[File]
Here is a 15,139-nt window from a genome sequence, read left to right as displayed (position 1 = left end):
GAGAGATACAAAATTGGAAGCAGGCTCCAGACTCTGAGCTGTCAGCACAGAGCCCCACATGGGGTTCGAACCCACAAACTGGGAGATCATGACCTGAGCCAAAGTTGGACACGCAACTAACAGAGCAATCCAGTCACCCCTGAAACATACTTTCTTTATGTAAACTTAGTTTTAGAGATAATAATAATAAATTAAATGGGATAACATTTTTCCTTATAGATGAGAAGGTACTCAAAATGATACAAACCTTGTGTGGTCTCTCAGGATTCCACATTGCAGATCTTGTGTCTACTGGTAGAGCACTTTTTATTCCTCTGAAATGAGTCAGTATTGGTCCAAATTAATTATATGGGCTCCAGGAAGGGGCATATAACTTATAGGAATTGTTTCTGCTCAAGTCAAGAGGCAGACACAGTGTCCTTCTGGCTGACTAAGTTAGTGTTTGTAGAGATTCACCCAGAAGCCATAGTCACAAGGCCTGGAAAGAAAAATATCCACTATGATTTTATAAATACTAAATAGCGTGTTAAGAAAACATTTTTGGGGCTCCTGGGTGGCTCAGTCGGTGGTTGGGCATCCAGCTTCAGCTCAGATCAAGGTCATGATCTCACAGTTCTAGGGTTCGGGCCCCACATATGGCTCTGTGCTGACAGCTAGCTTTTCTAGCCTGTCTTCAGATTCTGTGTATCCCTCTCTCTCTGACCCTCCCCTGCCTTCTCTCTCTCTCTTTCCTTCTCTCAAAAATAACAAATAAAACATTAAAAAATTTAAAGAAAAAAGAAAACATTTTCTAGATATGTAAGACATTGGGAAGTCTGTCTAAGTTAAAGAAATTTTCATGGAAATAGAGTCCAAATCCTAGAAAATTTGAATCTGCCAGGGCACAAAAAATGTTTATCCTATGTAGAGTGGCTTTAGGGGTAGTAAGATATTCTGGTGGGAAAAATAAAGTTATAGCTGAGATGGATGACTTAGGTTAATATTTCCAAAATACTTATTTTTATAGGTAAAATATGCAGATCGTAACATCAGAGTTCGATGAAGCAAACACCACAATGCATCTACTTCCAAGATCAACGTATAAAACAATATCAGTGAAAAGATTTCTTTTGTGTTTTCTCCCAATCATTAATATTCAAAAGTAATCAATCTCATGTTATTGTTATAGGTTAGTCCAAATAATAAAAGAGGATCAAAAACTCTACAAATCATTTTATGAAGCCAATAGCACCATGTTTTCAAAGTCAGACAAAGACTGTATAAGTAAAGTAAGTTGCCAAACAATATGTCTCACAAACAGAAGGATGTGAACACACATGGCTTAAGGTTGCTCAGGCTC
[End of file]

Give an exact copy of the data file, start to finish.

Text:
Here is a 15,139-nt window from a genome sequence, read left to right as displayed (position 1 = left end):
GAGAGATACAAAATTGGAAGCAGGCTCCAGACTCTGAGCTGTCAGCACAGAGCCCCACATGGGGTTCGAACCCACAAACTGGGAGATCATGACCTGAGCCAAAGTTGGACACGCAACTAACAGAGCAATCCAGTCACCCCTGAAACATACTTTCTTTATGTAAACTTAGTTTTAGAGATAATAATAATAAATTAAATGGGATAACATTTTTCCTTATAGATGAGAAGGTACTCAAAATGATACAAACCTTGTGTGGTCTCTCAGGATTCCACATTGCAGATCTTGTGTCTACTGGTAGAGCACTTTTTATTCCTCTGAAATGAGTCAGTATTGGTCCAAATTAATTATATGGGCTCCAGGAAGGGGCATATAACTTATAGGAATTGTTTCTGCTCAAGTCAAGAGGCAGACACAGTGTCCTTCTGGCTGACTAAGTTAGTGTTTGTAGAGATTCACCCAGAAGCCATAGTCACAAGGCCTGGAAAGAAAAATATCCACTATGATTTTATAAATACTAAATAGCGTGTTAAGAAAACATTTTTGGGGCTCCTGGGTGGCTCAGTCGGTGGTTGGGCATCCAGCTTCAGCTCAGATCAAGGTCATGATCTCACAGTTCTAGGGTTCGGGCCCCACATATGGCTCTGTGCTGACAGCTAGCTTTTCTAGCCTGTCTTCAGATTCTGTGTATCCCTCTCTCTCTGACCCTCCCCTGCCTTCTCTCTCTCTCTTTCCTTCTCTCAAAAATAACAAATAAAACATTAAAAAATTTAAAGAAAAAAGAAAACATTTTCTAGATATGTAAGACATTGGGAAGTCTGTCTAAGTTAAAGAAATTTTCATGGAAATAGAGTCCAAATCCTAGAAAATTTGAATCTGCCAGGGCACAAAAAATGTTTATCCTATGTAGAGTGGCTTTAGGGGTAGTAAGATATTCTGGTGGGAAAAATAAAGTTATAGCTGAGATGGATGACTTAGGTTAATATTTCCAAAATACTTATTTTTATAGGTAAAATATGCAGATCGTAACATCAGAGTTCGATGAAGCAAACACCACAATGCATCTACTTCCAAGATCAACGTATAAAACAATATCAGTGAAAAGATTTCTTTTGTGTTTTCTCCCAATCATTAATATTCAAAAGTAATCAATCTCATGTTATTGTTATAGGTTAGTCCAAATAATAAAAGAGGATCAAAAACTCTACAAATCATTTTATGAAGCCAATAGCACCATGTTTTCAAAGTCAGACAAAGACTGTATAAGTAAAGTAAGTTGCCAAACAATATGTCTCACAAACAGAAGGATGTGAACACACATGGCTTAAGGTTGCTCAGGCTC